Often, people tend to place more value on contributions made in the early stages. However, contributions aren’t static. One co-founder may spend less time on the company but contribute IP that is invaluable. How will you think about similar issues that will inevitably arise?

Relational Approach of Dividing Equity

A relational model is the most common approach to equity.

Assigning Equal Value to All

Co-founders adopting a relational approach operate under the assumption that all co-founders are equally invested in the outcome of the venture. Adopting a relational approach to dividing co-founder equity: 

  • Disregards individual contributions 
  • Divides equity equally among co-founders since contributions are considered to have the same value

Thus, it doesn’t matter who does how much. Many believe that an equal split signifies fairness for all and the majority of founders begin with 50/50 equity splits.

Benefits—When It Works

If co-founders thoroughly discuss expectations, a relational approach can work seamlessly. For instance, three co-founders launched BlackBuck, a technological platform and network that revolutionized India’s trucking industry, in 2015. Each had different levels of experience. Plus one made a significant financial investment, whereas the other 2 intended to contribute more time. However, the three partners carefully discussed expectations. They unanimously agreed that, despite their different contributions, they shared the same dedication to the startup. To reflect their values alignment and the co-founder relationship he wanted to create, co-founder and CEO Rajesh Yabaji decided to divide equity equally with his partners.

Money was never the core motivation starting. The core motivation was making a large-scale impact. And anything which sub-optimizes this large-scale impact, any of these situations—unequal pledge, positioning, who’s doing what—that brings in politics and division.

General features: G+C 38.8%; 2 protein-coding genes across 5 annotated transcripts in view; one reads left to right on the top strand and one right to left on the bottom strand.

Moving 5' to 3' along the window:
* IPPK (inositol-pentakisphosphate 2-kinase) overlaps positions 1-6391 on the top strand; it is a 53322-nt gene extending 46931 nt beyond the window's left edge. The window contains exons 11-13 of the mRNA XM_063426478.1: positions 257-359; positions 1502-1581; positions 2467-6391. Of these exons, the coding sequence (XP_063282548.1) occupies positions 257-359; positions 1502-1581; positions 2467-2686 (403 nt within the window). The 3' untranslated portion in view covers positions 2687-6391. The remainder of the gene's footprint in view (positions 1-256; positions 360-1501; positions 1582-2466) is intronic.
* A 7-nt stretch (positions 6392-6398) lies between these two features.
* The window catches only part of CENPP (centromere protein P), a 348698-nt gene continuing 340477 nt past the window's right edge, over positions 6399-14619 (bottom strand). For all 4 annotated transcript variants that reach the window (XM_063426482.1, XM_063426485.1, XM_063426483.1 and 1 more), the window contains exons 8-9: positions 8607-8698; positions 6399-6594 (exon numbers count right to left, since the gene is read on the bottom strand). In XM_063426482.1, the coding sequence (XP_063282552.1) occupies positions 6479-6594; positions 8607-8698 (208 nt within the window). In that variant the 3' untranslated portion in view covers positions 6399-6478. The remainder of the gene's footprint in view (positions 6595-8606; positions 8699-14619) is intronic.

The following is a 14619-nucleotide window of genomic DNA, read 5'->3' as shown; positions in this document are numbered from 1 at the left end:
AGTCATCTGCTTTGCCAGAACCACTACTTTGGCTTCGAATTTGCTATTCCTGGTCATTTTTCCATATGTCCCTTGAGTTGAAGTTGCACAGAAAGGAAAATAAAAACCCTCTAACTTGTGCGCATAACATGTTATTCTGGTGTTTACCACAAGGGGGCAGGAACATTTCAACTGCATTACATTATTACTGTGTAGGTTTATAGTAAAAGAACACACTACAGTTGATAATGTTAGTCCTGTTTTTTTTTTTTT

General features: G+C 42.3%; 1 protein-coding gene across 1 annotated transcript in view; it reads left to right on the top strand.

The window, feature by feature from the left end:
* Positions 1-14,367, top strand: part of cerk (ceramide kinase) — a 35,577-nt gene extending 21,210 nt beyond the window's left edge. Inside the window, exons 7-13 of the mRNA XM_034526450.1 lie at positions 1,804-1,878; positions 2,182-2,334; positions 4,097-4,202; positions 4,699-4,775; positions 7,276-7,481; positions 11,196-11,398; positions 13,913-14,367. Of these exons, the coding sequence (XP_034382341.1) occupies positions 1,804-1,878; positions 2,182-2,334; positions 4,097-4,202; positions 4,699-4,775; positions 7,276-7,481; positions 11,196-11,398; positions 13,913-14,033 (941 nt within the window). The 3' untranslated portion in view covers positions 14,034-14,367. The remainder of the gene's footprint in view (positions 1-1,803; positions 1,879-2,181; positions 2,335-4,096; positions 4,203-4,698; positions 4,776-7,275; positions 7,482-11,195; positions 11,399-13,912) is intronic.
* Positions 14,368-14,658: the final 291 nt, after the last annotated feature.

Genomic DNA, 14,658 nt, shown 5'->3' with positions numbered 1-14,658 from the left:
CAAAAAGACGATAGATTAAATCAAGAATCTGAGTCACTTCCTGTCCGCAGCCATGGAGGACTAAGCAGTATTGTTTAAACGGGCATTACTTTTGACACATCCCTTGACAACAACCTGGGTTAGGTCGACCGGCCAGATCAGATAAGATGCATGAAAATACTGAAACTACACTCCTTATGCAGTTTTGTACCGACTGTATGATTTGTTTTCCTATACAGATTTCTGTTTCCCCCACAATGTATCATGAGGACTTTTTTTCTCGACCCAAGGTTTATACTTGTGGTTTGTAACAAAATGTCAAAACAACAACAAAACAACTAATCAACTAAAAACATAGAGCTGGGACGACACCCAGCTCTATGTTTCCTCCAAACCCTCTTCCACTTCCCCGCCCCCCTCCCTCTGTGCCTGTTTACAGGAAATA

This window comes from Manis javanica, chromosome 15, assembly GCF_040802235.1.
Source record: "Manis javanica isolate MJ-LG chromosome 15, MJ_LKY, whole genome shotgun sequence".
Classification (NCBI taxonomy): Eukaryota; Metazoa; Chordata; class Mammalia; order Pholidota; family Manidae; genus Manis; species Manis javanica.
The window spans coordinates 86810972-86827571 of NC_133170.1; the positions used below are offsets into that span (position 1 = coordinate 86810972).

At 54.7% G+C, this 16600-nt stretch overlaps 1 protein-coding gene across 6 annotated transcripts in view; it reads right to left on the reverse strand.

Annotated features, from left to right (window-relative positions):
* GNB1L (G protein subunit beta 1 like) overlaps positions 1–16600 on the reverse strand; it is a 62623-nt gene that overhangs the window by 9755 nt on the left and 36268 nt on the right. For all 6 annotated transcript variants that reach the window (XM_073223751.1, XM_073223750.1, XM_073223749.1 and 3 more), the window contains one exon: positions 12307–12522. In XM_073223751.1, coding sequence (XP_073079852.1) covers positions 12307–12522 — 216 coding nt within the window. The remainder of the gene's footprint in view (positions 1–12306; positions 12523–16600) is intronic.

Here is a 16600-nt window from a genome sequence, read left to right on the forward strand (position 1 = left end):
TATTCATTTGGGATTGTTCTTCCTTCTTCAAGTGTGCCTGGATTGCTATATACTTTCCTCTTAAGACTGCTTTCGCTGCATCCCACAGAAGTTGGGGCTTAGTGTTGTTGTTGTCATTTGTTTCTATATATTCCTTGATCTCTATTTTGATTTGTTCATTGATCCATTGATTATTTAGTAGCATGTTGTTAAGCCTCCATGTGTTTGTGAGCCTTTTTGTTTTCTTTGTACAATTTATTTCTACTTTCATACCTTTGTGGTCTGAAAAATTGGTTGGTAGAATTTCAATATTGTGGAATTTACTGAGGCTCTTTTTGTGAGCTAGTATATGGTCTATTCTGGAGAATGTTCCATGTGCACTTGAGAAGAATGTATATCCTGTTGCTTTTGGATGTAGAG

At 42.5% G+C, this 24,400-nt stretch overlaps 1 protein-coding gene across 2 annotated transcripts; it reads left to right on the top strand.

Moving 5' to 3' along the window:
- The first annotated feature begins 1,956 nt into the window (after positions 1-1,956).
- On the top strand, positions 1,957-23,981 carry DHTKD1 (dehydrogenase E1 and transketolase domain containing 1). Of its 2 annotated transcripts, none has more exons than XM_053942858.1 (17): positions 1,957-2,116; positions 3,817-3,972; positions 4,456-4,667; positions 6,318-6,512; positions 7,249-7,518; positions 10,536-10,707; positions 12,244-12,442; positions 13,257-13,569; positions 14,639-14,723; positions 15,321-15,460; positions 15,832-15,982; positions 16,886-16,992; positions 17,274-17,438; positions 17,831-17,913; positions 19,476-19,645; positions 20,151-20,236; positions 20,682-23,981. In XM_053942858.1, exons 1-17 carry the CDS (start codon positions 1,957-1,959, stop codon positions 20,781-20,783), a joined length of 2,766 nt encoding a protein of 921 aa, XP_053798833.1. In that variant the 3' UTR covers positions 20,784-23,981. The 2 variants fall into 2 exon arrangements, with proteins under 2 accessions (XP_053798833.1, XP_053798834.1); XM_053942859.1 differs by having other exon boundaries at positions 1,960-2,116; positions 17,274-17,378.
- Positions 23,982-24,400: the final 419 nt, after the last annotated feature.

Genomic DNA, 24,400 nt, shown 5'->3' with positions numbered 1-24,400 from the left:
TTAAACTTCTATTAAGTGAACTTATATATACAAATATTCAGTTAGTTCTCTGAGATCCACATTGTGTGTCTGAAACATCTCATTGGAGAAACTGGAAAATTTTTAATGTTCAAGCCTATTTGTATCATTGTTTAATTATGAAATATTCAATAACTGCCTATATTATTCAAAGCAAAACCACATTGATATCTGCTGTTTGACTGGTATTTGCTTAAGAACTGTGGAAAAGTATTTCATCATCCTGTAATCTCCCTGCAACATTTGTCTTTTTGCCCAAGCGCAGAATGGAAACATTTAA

For BlackBuck to succeed and grow into a unicorn, Yabaji reasoned, they needed to establish a structure in which each co-founder felt completely committed to the future of the company with no distractions. “If we achieved our vision, the equity share would not matter. If we failed, the share would not matter either.”

But if co-founders haven’t invested the time in getting to know one another, in both personal and professional settings, their expectations may be misaligned. And jumping into a 50-50 equity split may have dire consequences.

Drawbacks—What Could Go Wrong?

Robin Chase, co-founder of Zipcar, a car-sharing company, learned this the hard way. She felt eager to form a business with Antje Danielson, another mom she chatted with at the playground. Hoping to avoid a lengthy discussion over founder equity that could derail the business, she proposed a 50/50 split at their very first business meeting.

But as Zipcar started to stabilize, the co-founders’ relationship grew strained. From the outset, Chase devoted herself to the venture full-time, while Danielson retained her job as a Harvard professor and contributed as she could. Because she devoted considerably more time to the business, Chase felt that she deserved more assets and more power. Ultimately, their conflict and power struggles caused both founders to leave Zipcar before seeing their shared vision through.

Philosophical Considerations

  • Long term effects. Before dividing equity, talk with your co-founder about the long terms implications of allocating equity.
  • Culture and beliefs. Both relational and transactional frameworks for approaching equity work. Choose which fits your personal beliefs and matches the company culture you want to create.